Friday, November 23, 2012

Rebekah's Life in Poland

As everyone started getting the house ready for supper, Rebekah thought out loud, “K and F, K is the eleventh letter in the alphabet and F is the sixth. K is shown on the left side and F is below. Perhaps this gives us an offset from wherever the bellows is. Heinrich listened attentively as he set the table; his impression of Rebekah grew with every point she was making. Rebekah asked, “What is the wall made of?” Heinrich replied, “It’s a brick wall, and (at this point his voice and enthusiasm began to escalate as he saw the logic of this coming together) bricks are rectangular! I just have to count over 11 bricks and down 6 to get to the…” He paused for a second and then inserted what he thought would be a perfect dramatic ending, “hidden treasure!” Everyone laughed; Sarah with plates in her arms, Rebekah with candle sticks, and Freyda with a pot, until Rebekah said to Heinrich, “you’re quite the romantic!” Heinrich bowed towards Rebekah and said, “I have you to thank for that.” Rebekah blushed and said, “I hope you find your treasure.” Heinrich wanted to say ‘I already have’, but changed it to: “perhaps I will.” 

Supper was enjoyable and everyone congregated near the fire on this brisk spring evening. Sarah asked Rebekah, “Tell us more about your life in Poland.” Rebekah began a quick mental sorting of all that could be said and then began with a cautious smile, “First of all, life under the Polish leader Zygmunt I is much better for Jews than anywhere in Europe.  Jews are given respect and protection under the law. Krakow is becoming a center for Jewish learning and study; there are many fine Yeshivot there. I’ve already said that my father was the head administrator of an estate in Krakow. He was also a prominent member of our local synagogue. As he began his study of Yeshua and the New Testament, he kept his activities as secret as possible, but somehow it became known. About a year ago some members of our assembly asked him about it. He did not deny it and a storm of protest erupted. He lost his position in the synagogue and life became unbearable for our family. I cannot prove this, but his death was not from natural causes; in fact, I’m sure he was murdered, though it was done in such a manner that there was no physical evidence of violence. Perhaps it was through poisoning; all I know is that he was, just like your father, healthy one day and dead the next.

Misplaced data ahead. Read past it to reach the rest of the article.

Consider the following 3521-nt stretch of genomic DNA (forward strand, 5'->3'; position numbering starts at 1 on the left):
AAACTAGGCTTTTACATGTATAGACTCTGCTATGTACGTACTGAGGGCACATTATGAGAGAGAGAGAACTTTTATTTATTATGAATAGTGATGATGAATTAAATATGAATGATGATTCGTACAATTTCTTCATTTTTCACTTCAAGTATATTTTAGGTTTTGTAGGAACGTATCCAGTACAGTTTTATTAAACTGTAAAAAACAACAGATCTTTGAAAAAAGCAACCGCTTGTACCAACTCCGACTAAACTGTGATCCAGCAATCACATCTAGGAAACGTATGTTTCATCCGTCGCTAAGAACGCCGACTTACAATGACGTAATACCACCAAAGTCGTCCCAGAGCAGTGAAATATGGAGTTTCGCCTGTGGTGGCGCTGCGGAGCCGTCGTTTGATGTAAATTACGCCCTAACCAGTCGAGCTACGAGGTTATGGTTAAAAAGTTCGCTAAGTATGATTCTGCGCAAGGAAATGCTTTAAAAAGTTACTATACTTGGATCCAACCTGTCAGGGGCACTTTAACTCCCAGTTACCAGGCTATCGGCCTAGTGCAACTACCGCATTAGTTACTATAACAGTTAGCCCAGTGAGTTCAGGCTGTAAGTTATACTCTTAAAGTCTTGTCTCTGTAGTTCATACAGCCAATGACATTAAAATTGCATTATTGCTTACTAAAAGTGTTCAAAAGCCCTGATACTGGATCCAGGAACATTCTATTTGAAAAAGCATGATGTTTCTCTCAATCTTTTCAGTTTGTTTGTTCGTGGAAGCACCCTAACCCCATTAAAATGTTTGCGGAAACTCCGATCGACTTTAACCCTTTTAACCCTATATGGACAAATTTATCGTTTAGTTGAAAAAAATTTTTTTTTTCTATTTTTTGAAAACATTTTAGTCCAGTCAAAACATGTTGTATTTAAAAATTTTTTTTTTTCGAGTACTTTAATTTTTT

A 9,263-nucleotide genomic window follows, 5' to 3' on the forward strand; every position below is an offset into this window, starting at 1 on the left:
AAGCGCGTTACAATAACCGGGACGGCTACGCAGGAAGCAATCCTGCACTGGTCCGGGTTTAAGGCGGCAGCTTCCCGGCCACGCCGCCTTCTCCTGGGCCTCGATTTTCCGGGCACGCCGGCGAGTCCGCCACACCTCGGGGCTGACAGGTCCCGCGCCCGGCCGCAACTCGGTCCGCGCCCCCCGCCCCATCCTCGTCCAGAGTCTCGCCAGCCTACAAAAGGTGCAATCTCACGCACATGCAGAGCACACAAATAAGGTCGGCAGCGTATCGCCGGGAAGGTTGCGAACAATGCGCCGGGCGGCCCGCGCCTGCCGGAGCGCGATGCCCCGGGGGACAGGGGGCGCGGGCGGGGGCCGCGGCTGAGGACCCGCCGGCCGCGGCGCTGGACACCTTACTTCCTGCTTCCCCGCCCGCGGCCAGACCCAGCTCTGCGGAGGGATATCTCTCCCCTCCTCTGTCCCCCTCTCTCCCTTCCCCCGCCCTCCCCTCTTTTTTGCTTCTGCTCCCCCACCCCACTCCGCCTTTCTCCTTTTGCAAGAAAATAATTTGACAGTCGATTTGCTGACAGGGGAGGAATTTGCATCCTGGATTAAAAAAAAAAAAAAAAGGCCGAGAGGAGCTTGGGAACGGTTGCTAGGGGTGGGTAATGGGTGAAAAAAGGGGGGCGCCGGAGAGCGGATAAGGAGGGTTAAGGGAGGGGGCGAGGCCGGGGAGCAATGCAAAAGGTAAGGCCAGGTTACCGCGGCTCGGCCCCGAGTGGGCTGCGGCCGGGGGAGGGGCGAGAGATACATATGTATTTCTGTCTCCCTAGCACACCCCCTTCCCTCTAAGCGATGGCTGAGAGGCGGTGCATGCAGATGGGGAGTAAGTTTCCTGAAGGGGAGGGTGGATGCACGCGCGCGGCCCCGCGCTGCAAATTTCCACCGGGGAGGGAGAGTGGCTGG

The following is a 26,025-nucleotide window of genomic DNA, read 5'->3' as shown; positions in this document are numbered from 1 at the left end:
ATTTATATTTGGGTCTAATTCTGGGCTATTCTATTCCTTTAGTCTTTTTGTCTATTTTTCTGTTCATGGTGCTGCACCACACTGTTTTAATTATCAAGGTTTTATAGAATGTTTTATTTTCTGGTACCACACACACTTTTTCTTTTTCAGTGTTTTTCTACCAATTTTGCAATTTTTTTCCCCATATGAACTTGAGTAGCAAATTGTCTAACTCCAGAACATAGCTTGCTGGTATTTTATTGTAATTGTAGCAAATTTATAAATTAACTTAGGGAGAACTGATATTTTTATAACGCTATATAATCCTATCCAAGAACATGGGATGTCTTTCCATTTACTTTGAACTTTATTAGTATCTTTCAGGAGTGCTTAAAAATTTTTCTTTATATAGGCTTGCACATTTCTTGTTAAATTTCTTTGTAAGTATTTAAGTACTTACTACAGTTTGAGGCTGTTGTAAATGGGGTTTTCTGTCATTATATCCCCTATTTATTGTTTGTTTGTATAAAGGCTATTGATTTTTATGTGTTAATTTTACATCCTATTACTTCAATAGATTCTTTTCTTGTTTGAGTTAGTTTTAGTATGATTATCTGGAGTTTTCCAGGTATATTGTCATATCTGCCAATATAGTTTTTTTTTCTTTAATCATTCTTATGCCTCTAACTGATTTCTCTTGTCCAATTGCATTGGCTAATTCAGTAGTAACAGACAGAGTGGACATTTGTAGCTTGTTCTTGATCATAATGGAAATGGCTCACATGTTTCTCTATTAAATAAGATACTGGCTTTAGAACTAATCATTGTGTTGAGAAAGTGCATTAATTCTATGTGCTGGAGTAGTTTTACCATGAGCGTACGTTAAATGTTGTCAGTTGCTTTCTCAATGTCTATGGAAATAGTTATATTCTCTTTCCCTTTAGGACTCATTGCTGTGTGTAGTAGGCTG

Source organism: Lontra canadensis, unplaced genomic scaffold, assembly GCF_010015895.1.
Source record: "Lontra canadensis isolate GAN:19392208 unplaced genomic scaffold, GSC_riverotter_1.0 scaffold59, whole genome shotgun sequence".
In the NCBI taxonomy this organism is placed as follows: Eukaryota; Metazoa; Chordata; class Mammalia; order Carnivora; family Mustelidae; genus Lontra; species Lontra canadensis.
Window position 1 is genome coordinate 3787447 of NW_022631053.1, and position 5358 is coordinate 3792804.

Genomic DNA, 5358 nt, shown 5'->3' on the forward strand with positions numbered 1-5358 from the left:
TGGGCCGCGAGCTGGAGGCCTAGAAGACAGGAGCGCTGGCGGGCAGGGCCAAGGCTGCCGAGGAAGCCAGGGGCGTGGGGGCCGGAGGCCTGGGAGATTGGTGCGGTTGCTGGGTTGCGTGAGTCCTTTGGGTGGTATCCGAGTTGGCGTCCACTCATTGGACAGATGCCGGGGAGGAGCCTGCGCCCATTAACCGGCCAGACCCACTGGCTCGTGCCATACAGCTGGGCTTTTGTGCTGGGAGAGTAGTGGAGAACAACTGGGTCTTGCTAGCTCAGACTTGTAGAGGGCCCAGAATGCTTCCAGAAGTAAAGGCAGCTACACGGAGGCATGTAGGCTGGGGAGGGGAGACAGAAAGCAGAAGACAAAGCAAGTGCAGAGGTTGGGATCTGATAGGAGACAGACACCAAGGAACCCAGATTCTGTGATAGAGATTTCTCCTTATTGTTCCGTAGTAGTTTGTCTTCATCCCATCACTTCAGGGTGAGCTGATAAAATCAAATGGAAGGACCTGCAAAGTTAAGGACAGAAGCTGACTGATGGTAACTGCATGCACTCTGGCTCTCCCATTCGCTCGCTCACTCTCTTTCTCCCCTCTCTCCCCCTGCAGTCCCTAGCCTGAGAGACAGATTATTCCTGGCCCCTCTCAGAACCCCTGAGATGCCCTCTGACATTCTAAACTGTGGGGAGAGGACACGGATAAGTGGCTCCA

Like most Jewish girls, I was betrothed to a Jewish boy from an upstanding Jewish family. When word of my father’s betrayal, as they saw it, became public, the arrangement was cancelled. My mother and I had all we could do to save our possessions and lives after he died. Our benefactor at the estate was kind enough to help us settle our affairs, but we eventually had to move to another place which was substantially smaller and of lesser quality. Fortunately, our father had saved some money and it has been our main source of income, though that will probably end soon enough. My mother has not shared my father’s interest in the truth of these things; she would just as soon have stayed where she was. In a way I can’t blame her, it was a pleasant enough world while it lasted. So this cause of exposing Yeshua as the true Messiah has come at a great cost to us. At times I resent the intrusion and change it has meant for us. Jews have enough persecution from the world; it is very hard to take it from your fellow Jews. We are truly alone; like the prophet Jeremiah, we bear the humiliation and sorrow that goes with service. I’ve enjoyed myself here very much; you have been so kind and it has been very peaceful; I’m going to miss it. But, I have decided to leave this Sunday; I need to get back to my mother. Not to mention I probably pose a danger to you as well.  I’ve accomplished all of the things that I came to do and I have the other members of the network to reach. We’ll see what more Heinrich can come up with tomorrow.” With that she stopped speaking.

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